The Government Must Prioritise Soil
We’re asking Westminster to commit to protecting and restoring soil health – as part of a new vision for agriculture that promotes a holistic landscape approach to farming and transitions to a more environmentally sustainable and resilient food and farming system.
Healthy soils are essential for food security, climate change and public health. Yet, soils have been neglected and left to deteriorate. Almost a third of the world’s arable soils have been lost to erosion and pollution over the last 40 years, and it will take hundreds or thousands of years for these degraded soils to recover naturally. In the UK, we lose an estimated 2.2 million tonnes of topsoil each year, costing around £45 million per year, of which £9 million is in lost production and reduced yields.
It’s essential that the Government acts to stop the loss of UK soils.
A key measure of soil health is levels of soil organic matter (SOM), which is crucial for long-term yields, food quality, extreme weather resilience, and as a vital store of soil carbon. Increasing the organic content of British agricultural soils would be game-changing. By increasing the SOM level in degraded UK soils by 20% over the next 20 years, UK soils would provide better defence against flooding by reducing run-off and would dramatically increase the yield and quality of food produced.
The Government should provide soil stewardship payments to incentivise farmers to increase the organic matter in the soil and make improving soil health a requirement of all farm tenancies.
Increasing SOM also increases soil carbon levels. Healthy soils act as a carbon sink by drawing carbon down into the soil to store it. Improving soil health is therefore a critical way to tackle climate change. Recognizing the ability of soil to sequester carbon and its contribution to climate mitigation, the UK signed onto the French government’s the 4 per 1000 soil carbon initiative at the UN Climate Change Convention in Paris. This initiative aims to increase soil organic carbon by 0.4% each year.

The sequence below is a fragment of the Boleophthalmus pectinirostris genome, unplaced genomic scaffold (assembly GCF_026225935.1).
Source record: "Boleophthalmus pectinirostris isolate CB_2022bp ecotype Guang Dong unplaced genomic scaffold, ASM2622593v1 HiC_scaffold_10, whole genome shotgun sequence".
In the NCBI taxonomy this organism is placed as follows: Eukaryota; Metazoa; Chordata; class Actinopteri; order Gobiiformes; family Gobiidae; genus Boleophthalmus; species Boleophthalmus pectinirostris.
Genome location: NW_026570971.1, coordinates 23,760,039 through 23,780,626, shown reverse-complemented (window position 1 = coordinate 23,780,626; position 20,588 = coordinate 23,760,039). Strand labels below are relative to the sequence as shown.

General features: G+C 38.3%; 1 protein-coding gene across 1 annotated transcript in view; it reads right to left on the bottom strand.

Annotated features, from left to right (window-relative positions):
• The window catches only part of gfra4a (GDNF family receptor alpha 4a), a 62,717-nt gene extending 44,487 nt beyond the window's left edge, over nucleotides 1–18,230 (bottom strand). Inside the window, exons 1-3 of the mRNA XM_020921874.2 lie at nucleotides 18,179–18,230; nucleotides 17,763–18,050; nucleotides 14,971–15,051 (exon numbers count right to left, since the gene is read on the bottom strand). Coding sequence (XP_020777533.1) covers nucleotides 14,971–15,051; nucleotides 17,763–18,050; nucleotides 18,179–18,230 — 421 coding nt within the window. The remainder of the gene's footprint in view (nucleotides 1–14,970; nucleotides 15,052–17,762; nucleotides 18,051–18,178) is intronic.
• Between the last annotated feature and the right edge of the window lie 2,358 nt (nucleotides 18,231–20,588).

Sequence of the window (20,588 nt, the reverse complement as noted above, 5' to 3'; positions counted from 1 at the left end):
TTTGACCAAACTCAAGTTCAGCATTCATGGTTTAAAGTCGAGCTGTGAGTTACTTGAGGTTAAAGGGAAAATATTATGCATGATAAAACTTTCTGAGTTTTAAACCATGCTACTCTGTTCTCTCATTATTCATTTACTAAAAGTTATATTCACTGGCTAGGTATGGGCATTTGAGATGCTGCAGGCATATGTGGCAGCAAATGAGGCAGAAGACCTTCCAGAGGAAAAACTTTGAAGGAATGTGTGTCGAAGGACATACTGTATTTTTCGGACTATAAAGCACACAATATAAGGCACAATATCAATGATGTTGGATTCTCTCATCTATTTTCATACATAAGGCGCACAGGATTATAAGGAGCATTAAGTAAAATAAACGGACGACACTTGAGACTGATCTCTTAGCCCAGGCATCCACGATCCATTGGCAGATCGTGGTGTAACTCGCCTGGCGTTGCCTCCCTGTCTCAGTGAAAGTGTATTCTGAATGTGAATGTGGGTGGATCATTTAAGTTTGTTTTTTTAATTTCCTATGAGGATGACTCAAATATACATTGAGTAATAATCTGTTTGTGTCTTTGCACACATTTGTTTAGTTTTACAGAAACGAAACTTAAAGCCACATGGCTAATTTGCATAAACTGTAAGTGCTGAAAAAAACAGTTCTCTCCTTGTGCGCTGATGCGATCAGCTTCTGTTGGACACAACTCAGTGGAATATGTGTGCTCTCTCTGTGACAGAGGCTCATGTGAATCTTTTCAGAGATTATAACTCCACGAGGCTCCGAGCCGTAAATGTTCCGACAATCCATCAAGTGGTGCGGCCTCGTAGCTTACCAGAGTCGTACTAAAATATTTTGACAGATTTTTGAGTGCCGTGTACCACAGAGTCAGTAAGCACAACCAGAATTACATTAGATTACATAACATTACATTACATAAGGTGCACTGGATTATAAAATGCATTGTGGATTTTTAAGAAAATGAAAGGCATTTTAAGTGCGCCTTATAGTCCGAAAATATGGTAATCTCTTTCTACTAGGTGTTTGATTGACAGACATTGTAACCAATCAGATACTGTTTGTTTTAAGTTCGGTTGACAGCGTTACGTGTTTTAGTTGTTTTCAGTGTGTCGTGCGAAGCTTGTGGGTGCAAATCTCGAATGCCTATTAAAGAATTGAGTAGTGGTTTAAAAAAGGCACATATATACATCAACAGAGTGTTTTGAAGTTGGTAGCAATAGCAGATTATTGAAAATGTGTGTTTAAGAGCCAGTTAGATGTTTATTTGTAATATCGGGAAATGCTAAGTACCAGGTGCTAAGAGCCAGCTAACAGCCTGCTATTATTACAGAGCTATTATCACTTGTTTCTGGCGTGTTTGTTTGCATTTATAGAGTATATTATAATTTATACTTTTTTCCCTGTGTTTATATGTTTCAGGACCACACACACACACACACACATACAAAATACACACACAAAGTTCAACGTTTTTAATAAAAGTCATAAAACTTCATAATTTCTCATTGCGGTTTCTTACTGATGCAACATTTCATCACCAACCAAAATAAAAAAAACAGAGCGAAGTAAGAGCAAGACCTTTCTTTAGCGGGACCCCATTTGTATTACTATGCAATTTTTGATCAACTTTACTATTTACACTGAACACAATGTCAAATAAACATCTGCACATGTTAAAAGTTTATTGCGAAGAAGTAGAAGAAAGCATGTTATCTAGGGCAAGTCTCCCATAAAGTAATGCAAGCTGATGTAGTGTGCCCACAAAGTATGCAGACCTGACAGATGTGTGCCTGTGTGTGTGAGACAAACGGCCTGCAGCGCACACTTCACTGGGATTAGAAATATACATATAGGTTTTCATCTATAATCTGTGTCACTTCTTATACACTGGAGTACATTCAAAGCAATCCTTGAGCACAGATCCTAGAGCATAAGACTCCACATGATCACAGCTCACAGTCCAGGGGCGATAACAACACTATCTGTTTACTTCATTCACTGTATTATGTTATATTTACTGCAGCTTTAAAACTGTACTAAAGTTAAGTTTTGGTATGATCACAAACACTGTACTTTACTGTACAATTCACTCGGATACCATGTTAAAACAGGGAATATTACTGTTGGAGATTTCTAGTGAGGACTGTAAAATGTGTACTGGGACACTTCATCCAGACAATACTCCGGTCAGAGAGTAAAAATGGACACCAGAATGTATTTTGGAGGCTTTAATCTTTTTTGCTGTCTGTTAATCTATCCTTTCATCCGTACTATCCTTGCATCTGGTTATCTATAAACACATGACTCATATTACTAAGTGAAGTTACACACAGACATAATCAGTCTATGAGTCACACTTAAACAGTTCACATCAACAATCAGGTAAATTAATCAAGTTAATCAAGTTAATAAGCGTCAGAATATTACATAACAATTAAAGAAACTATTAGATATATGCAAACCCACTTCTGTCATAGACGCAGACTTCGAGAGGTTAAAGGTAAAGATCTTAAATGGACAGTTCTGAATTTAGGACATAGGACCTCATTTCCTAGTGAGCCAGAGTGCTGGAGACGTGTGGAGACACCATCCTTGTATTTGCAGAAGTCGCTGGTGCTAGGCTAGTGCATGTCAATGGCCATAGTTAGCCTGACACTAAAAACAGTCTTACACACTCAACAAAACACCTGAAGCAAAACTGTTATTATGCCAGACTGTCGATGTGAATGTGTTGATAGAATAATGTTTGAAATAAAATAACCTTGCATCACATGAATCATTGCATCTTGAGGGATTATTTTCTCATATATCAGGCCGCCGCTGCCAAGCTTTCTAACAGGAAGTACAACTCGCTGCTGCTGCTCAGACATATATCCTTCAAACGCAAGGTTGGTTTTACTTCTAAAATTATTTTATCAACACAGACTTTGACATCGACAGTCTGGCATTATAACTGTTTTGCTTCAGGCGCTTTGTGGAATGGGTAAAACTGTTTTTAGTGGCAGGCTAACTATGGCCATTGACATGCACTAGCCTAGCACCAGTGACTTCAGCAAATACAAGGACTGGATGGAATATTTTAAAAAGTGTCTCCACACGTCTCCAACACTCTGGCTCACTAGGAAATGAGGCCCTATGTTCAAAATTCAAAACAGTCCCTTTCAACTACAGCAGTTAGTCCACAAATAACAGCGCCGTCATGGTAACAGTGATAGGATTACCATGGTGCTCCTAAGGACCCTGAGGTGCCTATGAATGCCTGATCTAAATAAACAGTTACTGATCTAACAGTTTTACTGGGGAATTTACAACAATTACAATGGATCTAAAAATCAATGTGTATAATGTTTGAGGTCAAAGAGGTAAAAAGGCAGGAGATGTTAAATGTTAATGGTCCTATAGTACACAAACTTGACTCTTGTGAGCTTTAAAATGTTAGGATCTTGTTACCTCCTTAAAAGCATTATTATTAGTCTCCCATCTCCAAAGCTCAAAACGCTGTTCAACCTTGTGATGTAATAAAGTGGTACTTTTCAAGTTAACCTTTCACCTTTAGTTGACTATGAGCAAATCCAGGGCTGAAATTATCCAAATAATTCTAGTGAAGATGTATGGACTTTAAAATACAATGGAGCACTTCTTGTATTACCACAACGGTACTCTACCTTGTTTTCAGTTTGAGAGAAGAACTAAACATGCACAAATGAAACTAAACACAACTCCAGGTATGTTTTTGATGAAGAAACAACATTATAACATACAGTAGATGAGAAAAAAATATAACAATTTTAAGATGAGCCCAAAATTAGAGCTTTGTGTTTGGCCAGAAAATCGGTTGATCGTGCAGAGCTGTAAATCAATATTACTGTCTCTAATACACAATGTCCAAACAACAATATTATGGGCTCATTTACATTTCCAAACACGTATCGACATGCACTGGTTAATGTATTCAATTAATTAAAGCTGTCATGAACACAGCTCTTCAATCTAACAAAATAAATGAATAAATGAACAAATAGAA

The Government should establish the regular monitoring and reporting of soil organic matter by farmers to form a national database to inform future soil health research and data collection.
Given that healthy soils boost productivity and resilience, farmers have an obvious incentive to increase SOM. However, often they rely on cheap and plentiful nitrogen fertiliser instead. Applying artificial fertiliser is often cheaper, at least in the short term, than building soil fertility. By using cover crops to fix nitrogen from the air and build organic matter in the soil, they would create a healthier soil ecosystem for their crops, increase soil biodiversity and reduce erosion.
Any agriculture policy proposed by the Government must increase support for cover crops.
Improving the SOM and soil carbon levels in UK soils should be a priority for the government. Not only would such an approach increase yields but it would also help mitigate the impacts of climate change by helping to sequester carbon and reduce emissions.
Soil protection is one of our top asks for future UK farming policy.
You can read our latest policy report on safeguarding the UK soils here.
You can read our Q&A on why the government’s new soil testing rules should include soil organic matter here.